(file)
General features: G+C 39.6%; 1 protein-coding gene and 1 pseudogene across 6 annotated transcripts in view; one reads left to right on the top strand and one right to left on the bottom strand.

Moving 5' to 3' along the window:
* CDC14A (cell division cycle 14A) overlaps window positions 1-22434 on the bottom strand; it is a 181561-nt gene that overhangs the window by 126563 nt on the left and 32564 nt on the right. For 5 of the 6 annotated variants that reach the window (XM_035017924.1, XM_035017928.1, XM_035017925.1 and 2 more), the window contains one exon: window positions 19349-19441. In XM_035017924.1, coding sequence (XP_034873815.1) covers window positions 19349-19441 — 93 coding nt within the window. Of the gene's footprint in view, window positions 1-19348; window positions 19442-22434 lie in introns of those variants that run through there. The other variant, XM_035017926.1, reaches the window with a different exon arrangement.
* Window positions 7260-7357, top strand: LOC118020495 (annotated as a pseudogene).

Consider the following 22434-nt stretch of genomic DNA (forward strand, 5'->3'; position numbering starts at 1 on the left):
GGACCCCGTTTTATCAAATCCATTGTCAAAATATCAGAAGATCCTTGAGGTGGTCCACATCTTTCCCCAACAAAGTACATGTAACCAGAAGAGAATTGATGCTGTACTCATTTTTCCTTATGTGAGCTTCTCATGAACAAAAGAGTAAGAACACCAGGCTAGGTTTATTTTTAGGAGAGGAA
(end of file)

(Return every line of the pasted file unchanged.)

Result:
General features: G+C 39.6%; 1 protein-coding gene and 1 pseudogene across 6 annotated transcripts in view; one reads left to right on the top strand and one right to left on the bottom strand.

Moving 5' to 3' along the window:
* CDC14A (cell division cycle 14A) overlaps window positions 1-22434 on the bottom strand; it is a 181561-nt gene that overhangs the window by 126563 nt on the left and 32564 nt on the right. For 5 of the 6 annotated variants that reach the window (XM_035017924.1, XM_035017928.1, XM_035017925.1 and 2 more), the window contains one exon: window positions 19349-19441. In XM_035017924.1, coding sequence (XP_034873815.1) covers window positions 19349-19441 — 93 coding nt within the window. Of the gene's footprint in view, window positions 1-19348; window positions 19442-22434 lie in introns of those variants that run through there. The other variant, XM_035017926.1, reaches the window with a different exon arrangement.
* Window positions 7260-7357, top strand: LOC118020495 (annotated as a pseudogene).

Consider the following 22434-nt stretch of genomic DNA (forward strand, 5'->3'; position numbering starts at 1 on the left):
GGACCCCGTTTTATCAAATCCATTGTCAAAATATCAGAAGATCCTTGAGGTGGTCCACATCTTTCCCCAACAAAGTACATGTAACCAGAAGAGAATTGATGCTGTACTCATTTTTCCTTATGTGAGCTTCTCATGAACAAAAGAGTAAGAACACCAGGCTAGGTTTATTTTTAGGAGAGGAA